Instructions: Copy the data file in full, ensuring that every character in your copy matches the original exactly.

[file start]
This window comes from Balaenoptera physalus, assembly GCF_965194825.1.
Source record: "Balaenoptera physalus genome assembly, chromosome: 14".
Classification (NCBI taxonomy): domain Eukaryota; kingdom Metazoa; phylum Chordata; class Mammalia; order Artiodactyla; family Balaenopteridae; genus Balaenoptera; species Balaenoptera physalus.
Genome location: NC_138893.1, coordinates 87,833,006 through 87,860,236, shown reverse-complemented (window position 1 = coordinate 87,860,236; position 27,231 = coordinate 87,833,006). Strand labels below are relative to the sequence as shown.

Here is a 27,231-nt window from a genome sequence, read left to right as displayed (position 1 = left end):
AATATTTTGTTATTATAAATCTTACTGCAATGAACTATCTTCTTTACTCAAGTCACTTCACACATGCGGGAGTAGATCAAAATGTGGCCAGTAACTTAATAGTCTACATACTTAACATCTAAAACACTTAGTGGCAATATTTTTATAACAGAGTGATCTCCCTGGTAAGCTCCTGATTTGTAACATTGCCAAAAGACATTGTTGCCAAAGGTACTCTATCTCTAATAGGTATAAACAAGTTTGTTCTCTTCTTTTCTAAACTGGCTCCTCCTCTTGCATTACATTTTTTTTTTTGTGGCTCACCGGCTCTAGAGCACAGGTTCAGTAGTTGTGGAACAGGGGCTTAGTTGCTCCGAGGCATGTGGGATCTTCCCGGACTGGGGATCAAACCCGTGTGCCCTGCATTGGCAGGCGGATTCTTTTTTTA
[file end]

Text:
This window comes from Balaenoptera physalus, assembly GCF_965194825.1.
Source record: "Balaenoptera physalus genome assembly, chromosome: 14".
Classification (NCBI taxonomy): domain Eukaryota; kingdom Metazoa; phylum Chordata; class Mammalia; order Artiodactyla; family Balaenopteridae; genus Balaenoptera; species Balaenoptera physalus.
Genome location: NC_138893.1, coordinates 87,833,006 through 87,860,236, shown reverse-complemented (window position 1 = coordinate 87,860,236; position 27,231 = coordinate 87,833,006). Strand labels below are relative to the sequence as shown.

Here is a 27,231-nt window from a genome sequence, read left to right as displayed (position 1 = left end):
AATATTTTGTTATTATAAATCTTACTGCAATGAACTATCTTCTTTACTCAAGTCACTTCACACATGCGGGAGTAGATCAAAATGTGGCCAGTAACTTAATAGTCTACATACTTAACATCTAAAACACTTAGTGGCAATATTTTTATAACAGAGTGATCTCCCTGGTAAGCTCCTGATTTGTAACATTGCCAAAAGACATTGTTGCCAAAGGTACTCTATCTCTAATAGGTATAAACAAGTTTGTTCTCTTCTTTTCTAAACTGGCTCCTCCTCTTGCATTACATTTTTTTTTTTGTGGCTCACCGGCTCTAGAGCACAGGTTCAGTAGTTGTGGAACAGGGGCTTAGTTGCTCCGAGGCATGTGGGATCTTCCCGGACTGGGGATCAAACCCGTGTGCCCTGCATTGGCAGGCGGATTCTTTTTTTA